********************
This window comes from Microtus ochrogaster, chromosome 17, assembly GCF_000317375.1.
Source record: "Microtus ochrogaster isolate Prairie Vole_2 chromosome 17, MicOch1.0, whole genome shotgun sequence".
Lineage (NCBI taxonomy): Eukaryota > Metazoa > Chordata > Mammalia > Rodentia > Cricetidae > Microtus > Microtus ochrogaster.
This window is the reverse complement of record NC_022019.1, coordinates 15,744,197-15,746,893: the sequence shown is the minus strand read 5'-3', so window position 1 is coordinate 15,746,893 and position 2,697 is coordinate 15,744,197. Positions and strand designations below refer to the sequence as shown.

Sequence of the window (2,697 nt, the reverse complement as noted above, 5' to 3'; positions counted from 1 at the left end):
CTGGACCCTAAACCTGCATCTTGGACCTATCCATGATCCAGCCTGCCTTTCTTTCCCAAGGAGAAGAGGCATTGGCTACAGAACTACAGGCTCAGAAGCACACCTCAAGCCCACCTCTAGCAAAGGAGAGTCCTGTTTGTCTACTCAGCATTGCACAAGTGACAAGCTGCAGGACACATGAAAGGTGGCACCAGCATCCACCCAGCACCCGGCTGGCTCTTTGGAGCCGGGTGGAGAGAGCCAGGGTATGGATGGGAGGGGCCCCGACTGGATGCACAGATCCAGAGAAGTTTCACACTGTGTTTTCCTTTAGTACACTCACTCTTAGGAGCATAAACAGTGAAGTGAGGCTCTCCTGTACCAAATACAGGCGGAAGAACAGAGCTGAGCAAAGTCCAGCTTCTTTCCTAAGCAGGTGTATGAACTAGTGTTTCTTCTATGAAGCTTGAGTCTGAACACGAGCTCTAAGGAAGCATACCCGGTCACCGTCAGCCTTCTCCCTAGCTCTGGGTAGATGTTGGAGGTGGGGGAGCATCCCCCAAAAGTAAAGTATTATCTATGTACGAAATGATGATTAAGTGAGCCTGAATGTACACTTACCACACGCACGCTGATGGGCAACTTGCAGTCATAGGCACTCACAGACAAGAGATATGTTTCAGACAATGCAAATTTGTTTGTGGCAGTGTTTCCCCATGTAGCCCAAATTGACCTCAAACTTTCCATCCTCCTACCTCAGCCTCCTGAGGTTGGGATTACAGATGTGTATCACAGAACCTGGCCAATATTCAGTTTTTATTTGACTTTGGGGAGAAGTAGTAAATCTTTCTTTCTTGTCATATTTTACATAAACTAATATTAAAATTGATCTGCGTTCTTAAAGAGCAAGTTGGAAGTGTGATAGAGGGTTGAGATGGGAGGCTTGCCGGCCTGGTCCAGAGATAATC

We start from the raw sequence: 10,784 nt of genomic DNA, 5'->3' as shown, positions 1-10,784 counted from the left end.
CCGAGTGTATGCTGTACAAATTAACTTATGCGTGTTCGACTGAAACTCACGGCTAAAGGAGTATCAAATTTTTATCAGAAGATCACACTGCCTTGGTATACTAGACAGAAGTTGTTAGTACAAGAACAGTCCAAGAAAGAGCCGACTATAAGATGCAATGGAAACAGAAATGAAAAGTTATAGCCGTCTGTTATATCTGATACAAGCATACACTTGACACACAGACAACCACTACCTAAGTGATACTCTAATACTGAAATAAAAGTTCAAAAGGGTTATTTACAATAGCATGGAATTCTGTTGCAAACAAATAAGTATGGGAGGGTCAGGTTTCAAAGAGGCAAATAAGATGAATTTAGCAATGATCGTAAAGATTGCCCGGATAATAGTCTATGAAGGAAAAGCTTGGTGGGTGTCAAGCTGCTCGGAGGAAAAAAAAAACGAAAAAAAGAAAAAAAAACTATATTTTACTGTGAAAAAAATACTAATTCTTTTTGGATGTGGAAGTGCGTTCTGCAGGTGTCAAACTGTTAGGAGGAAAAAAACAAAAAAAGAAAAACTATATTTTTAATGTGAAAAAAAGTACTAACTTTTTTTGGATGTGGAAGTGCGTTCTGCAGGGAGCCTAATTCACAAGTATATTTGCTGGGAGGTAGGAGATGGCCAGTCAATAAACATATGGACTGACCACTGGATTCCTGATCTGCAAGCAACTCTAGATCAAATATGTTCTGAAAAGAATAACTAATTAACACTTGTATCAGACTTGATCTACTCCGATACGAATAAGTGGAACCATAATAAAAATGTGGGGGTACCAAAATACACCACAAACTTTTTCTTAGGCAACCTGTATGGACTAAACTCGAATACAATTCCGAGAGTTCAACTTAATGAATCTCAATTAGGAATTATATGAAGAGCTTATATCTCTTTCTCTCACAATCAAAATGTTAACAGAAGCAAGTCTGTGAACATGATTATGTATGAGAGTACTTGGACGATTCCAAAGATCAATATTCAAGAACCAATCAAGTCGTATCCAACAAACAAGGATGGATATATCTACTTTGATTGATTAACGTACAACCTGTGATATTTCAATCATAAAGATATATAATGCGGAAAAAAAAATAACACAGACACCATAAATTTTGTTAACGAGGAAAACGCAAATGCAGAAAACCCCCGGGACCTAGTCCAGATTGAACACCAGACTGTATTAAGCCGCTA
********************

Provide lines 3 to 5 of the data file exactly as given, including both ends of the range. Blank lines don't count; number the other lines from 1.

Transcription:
Lineage (NCBI taxonomy): Eukaryota > Metazoa > Chordata > Mammalia > Rodentia > Cricetidae > Microtus > Microtus ochrogaster.
This window is the reverse complement of record NC_022019.1, coordinates 15,744,197-15,746,893: the sequence shown is the minus strand read 5'-3', so window position 1 is coordinate 15,746,893 and position 2,697 is coordinate 15,744,197. Positions and strand designations below refer to the sequence as shown.

Sequence of the window (2,697 nt, the reverse complement as noted above, 5' to 3'; positions counted from 1 at the left end):